Application Of Genetic Engeniering To Help Cure Parkinson'S Disease
How can genetic engeniering help cure Parkinson’s disease? The Parkinson’s disease ended many lives, plenty of people have suffered from this disease. The Parkinson disease is a genetically inherited disease, Parkinson’s disease is a progressive nervous system disorder that affects movement. Symptoms start gradually, sometimes starting with a barely noticeable tremor in just one hand. Tremors are common, but the disorder also commonly causes stiffness or slowing of movement, in the early stages of this disease your face might swell up, your arms won’t swing while you walk and your speech will become slurred or very sluggish, the symptoms worsen as the disease progresses( Rosso, 2009). this disease started appearing about 500000 years ago, but in the recent year’s scientist have made a lot of progress, there is no actual cure but they have found a way to treat the symptoms.
Symptoms of the Parkinson’s disease can differ for each person, the early stage symptoms may even go unnoticed for some cases. the first symptom is, pill rolling, this is a tremor that is usually found in the hands, your hands start to curl and you may rub your thumb and forefinger back-and-forth this usually happens while the infected person is asleep, which is why it usually goes unnoticed. the second symptom is, slower movement, you may start to have shorter or find tasks more time consuming and require more time, and you could also notice that you are dragging your feet across the floor more often, you will find it hard to get out of the couch or out of the chair. The third symptom is, rigid mucles, you will experience cramps, your muscles will not function at full power, in addition to that this can occur in any part of the body, this is also known as muscle stifniss.
The infected person will also experience something called the loss of automatic movements, it is basically when your body can’t perform the unconscious movements that you usually perform, such as, blinking, and swinging your arms while you walk, or even smiling. another symptom that the infected person may experience is you will have impaired posture and balance, meaning that you may find it difficult to remain balanced when you walk, and your posture will be affected as a result of the Parkinson’s disease. The Parkinson’s disease will also cause speech changes, meaning you will find your self-speaking in a different way, you could speak faster or you could slur in your speech, or you could talk slower, this symptom means that the Parkinson’s disease is reaching dangerous levels. The final symptom is, the infected person will struggle to write, if you notice that your handwriting is getting smaller than you may be infected with the Parkinson’s disease(Miller 2012). On the contrary, scientists have found a way to cure the symptoms.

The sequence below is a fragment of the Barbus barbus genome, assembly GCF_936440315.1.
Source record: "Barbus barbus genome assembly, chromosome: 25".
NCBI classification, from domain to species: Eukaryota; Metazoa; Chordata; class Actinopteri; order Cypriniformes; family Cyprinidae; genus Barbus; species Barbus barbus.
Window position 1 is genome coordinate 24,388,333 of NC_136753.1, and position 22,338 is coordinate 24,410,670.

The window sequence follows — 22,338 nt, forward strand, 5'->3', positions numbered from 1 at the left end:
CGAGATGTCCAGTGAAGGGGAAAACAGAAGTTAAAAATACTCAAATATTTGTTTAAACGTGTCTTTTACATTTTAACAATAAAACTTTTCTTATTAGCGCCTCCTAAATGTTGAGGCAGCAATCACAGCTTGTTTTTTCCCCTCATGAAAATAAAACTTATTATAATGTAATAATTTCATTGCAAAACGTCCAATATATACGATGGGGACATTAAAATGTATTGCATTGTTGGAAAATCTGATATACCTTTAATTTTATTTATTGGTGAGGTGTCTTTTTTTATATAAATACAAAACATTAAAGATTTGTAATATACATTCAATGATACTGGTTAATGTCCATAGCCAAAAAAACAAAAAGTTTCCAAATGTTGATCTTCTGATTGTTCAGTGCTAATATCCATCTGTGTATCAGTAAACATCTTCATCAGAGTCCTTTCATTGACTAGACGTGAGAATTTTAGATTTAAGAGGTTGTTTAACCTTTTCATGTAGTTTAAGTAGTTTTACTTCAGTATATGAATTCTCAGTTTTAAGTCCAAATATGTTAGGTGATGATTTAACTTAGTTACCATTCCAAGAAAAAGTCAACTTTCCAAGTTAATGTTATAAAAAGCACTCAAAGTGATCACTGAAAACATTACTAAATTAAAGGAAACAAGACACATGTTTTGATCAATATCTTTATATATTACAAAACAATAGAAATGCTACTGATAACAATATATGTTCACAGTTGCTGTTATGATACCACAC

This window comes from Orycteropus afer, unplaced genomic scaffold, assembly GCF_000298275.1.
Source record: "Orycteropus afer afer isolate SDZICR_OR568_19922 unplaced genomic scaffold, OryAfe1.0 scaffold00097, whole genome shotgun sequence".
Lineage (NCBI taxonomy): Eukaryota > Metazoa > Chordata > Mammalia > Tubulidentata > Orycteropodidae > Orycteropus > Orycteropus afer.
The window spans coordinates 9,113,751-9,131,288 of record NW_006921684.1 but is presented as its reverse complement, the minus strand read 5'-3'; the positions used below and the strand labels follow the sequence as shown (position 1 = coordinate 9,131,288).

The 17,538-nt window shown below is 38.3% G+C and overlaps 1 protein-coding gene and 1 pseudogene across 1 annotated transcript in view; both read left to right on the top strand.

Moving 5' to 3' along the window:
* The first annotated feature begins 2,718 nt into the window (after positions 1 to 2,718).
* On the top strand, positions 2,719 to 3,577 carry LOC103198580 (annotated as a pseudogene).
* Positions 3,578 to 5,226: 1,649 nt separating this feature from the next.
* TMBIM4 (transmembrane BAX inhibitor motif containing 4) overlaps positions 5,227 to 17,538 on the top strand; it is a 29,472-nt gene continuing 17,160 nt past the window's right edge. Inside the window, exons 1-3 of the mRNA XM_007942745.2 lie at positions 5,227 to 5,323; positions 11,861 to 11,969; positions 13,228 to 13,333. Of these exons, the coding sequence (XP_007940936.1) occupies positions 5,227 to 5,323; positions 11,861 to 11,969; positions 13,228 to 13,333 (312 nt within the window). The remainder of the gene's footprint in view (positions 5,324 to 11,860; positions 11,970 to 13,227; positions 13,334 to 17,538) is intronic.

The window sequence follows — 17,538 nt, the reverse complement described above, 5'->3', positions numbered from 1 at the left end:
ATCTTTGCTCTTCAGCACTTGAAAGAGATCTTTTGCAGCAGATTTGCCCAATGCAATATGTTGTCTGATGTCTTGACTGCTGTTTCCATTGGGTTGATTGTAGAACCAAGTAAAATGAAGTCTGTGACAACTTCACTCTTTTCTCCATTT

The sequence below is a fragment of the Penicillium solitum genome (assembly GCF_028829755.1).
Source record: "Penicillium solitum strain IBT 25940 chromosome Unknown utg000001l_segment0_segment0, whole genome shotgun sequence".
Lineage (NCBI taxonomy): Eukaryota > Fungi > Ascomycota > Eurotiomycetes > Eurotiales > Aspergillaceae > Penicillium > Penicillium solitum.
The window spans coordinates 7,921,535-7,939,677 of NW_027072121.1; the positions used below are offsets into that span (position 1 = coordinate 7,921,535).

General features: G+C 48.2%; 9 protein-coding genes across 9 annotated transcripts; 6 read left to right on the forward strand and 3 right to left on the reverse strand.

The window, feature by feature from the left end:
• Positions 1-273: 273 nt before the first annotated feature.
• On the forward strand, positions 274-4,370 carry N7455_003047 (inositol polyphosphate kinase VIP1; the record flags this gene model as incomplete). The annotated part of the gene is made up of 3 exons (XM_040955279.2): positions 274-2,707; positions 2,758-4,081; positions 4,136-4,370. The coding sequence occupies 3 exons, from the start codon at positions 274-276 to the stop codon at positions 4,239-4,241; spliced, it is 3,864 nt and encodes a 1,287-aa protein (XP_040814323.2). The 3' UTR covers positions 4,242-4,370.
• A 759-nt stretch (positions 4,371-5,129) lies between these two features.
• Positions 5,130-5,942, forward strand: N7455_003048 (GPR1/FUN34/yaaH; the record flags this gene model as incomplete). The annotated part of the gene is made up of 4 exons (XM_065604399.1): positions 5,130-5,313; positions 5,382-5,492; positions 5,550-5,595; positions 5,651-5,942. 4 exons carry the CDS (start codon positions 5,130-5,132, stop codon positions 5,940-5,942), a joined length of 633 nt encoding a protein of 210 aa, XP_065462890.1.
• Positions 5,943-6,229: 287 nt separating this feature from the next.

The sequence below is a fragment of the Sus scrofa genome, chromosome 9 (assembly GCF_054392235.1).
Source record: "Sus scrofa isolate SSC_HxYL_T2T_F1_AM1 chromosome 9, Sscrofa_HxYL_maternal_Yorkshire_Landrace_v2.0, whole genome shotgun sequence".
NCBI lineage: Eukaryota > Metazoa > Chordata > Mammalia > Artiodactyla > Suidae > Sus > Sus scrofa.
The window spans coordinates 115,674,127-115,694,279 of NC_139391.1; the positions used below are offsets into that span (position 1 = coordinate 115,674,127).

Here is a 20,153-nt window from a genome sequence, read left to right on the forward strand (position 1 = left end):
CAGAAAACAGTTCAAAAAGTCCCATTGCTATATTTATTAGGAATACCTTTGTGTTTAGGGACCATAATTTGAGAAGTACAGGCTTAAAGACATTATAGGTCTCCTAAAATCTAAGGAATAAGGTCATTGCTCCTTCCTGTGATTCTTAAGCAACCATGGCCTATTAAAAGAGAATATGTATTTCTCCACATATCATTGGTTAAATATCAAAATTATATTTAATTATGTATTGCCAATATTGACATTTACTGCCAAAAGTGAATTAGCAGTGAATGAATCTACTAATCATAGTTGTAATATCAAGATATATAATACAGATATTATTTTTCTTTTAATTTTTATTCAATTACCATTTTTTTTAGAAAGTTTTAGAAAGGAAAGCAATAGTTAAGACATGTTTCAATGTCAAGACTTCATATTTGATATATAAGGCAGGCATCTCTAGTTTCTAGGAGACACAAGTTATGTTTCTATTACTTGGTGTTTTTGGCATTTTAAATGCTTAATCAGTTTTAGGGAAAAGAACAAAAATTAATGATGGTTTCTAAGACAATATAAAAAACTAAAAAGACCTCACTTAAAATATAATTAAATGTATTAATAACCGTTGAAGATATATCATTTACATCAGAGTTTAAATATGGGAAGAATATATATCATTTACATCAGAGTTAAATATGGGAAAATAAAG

The use of gene therapy to treat PD necessitates the use of a suitable method of delivery for the synthesized nucleic acid—viral or nonviral. The choice of vector greatly influences the technique used for delivery, as a peripherally administered vector must be able to cross the blood-brain barrier with an acceptable degree of tissue specificity. Alternatively, the surgical techniques used for deep brain stimulation can be harnessed to deliver the vector directly to a specific brain region. Nonviral techniques are technically and conceptually more straightforward but are less well suited to treating a chronic neurodegenerative disorder such as Parkinson Disease, due to the short duration of gene expression that is typically achieved. Low transfection rates mean that experiments using nonviral vectors have often used multiple dose regimens.
This poses particular problems for translation to human studies if repeated intracerebral injections, with their associated risks, are needed to achieve a meaningful clinical response. This approach may still prove effective, as seen in a recent study using the human glial cell-derived neurotrophic factor (GDNF) gene and a neurotensin polyplex nanoparticle vector in an animal model of PD, finding that a single intracerebral injection of the agent may prove sufficient to induce a biochemical and functional response. Other nonviral vector studies in animal models of PD have incorporated region-specific ligands in order to maximize tissue specificity using intravenous vector administration. For example, one group has used Trojan horse liposomes and a monoclonal antibody to the transferrin receptor to facilitate transport across the blood-brain barrier of a peripherally administered therapeutic plasmid containing DNA for GDNF.
They also incorporated the gene promoter for tyrosine hydroxylase (TH), a key enzyme in the synthesis of dopamine, to restrict expression of the transgene to catecholaminergic neurons. Viral vectors, derived from either DNA or RNA viral vectors, are generally considered to be a more practical approach, with the potential to cause long-lasting gene expression via episome formation or DNA integration into the host genome. A range of different types of viruses, each with different properties and advantages, have been exploited in the search for a suitable vector for gene therapy in PD. These are detailed below, with particular attention to adeno-associated viruses which comprise by far the largest category of vectors used in clinical trials to date.
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